I am going to an event tomorrow and doing my usual sort out and tidy up. Had a bash at the musket with fine sandpaper to remove any rust I could find, which was only really around the pan and frizzen and half of that was powder discolouration that came away, hey, I'd forgotten the pan was actually that colour. Then I took out my giberne and, oh dear, that crossbelt used to be white.. indeed I thought it was last time I put it away, sort of. (actually it dosn't look that bad in the photo, and against a blue jacket may appear lighter).
So I looked it up on the internet, and amongst other suggestions using white leather shoe polish seemed the commonest. I have learnt something else. About a month ago I had to look up 'how to clean mildew out of fabric.' Mainly boiling water, bit of bleach or vinegar, and sunlight... after discovering the damp days at Painshill had left my bonnet de police open to going abit mouldy on the insides. Not much I can do with the crossbelt today then.I tried one suggestion of fine sandpaper but it seemed to be just eroding the leather, so best left.
It was a nice surprise to see the familar sight of my own regiment on the website banner too, at Living history worldwide. infact the photo made me want to illustrate pretty much what I will be taking... most of the clothes are rolled up on the chair but the main space taker is the blanket and the canvas, water/drink and the greatcoat (not pictured) if I end up taking it.. although if I think I will need it I will probably wear it.. wearing as much as possible is always good.. and then the sun will come out.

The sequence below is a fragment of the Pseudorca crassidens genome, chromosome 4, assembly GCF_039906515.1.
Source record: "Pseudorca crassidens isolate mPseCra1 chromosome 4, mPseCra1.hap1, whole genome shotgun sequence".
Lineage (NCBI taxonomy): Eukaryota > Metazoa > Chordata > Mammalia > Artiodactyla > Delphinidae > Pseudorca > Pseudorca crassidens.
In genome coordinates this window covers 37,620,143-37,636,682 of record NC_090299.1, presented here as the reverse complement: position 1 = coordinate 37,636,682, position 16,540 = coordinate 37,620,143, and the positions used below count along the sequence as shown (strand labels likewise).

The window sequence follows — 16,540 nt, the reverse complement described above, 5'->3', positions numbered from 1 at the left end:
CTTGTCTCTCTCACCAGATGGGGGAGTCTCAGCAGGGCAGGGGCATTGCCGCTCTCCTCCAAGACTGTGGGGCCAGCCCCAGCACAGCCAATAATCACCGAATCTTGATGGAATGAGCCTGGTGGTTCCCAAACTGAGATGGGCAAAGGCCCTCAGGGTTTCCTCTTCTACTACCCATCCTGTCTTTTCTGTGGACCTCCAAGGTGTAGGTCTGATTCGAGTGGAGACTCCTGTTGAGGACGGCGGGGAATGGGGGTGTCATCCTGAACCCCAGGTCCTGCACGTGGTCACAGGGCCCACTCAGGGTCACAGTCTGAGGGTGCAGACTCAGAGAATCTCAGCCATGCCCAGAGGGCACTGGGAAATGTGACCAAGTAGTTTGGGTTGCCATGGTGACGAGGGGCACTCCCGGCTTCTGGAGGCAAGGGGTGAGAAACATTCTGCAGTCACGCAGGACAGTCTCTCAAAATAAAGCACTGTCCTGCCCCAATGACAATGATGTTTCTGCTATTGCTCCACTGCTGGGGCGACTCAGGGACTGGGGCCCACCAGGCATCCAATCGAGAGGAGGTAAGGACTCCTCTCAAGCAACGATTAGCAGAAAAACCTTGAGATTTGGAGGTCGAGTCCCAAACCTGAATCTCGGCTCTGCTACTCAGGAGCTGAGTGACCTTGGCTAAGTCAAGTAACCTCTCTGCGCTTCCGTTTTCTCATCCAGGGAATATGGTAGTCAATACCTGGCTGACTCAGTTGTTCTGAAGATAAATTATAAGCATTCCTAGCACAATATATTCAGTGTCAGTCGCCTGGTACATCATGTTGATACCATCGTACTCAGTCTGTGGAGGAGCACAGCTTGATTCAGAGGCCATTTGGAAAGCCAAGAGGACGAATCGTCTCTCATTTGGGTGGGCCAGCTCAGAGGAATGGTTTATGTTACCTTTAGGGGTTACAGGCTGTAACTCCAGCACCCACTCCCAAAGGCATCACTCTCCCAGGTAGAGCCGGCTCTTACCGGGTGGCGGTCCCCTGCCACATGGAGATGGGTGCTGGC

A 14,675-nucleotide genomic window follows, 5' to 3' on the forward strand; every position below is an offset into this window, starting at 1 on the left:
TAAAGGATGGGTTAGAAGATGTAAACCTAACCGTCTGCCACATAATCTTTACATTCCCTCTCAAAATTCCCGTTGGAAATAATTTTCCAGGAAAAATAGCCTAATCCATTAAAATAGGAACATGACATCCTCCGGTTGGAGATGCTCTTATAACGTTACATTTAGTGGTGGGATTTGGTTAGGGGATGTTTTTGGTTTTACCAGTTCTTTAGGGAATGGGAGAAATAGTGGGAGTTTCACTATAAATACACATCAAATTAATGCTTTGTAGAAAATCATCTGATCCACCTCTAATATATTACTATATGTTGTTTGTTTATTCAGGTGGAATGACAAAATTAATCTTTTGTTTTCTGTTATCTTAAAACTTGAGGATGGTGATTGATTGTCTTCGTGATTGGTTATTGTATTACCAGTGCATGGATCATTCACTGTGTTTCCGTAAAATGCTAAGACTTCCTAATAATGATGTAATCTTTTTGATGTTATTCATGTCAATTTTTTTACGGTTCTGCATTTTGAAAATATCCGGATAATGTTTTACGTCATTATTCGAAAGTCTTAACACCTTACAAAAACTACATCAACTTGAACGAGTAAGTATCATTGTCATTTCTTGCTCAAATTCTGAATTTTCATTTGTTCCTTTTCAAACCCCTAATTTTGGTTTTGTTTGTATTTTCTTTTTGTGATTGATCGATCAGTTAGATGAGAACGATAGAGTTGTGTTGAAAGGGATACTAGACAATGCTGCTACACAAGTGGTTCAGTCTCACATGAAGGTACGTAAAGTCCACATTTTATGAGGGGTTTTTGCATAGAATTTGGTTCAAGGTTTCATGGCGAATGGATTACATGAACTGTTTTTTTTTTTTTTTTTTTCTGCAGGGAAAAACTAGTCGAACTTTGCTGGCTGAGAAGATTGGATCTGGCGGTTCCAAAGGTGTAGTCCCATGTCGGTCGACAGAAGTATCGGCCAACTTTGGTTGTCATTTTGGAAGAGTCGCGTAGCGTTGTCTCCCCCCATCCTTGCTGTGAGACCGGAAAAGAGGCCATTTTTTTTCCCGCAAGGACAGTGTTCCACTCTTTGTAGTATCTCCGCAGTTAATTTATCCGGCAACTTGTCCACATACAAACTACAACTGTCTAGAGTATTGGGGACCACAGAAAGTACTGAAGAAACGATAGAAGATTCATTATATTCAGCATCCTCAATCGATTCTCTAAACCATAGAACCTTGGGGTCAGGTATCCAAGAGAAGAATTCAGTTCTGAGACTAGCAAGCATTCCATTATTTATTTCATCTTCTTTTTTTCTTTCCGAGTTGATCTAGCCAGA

In total; Musket, in musket bag, bayonet, canteen, tin cup, plate, knife and fork, leather document pouch, cartidge belt (Giberne), notebook/pencil, bonnet de police, shako, canvas and pegs, musket tool, hessian sack, blanket, money/card/key pouch, medicine pouch, phone charger, phone, botttle of wine, loaf of bread, wedge of cheese, two apples, fruit cake, musket cleaning kit, spare flints/pricker/rag, spare trousers, glasses/case.
The shako is a bugger unless you carry it too, I do wonder why they became popular with almost every army.. one minute bicornes (which must be far cheaper and easier to make) then suddenly shakos are the thing, with all their trimmings, plates, chords and pom poms.
Last weekend I had intended to go to Colchester Military tournement, a big multi-period event, I had uhhmmmed and arrrghed abit over this one because of distance and having a lot of other things on that weekend.. but decided to go, as we were short of numbers, especially firers. However when I went to buy train tickets in advance I was told engineering works were rife and this would have further put the kabosh on things, indeed a friend of mine who went with his Saxon group said their were practically no trains on the Sunday, so maybe I dodged a bullet.
and get on with packing. Now.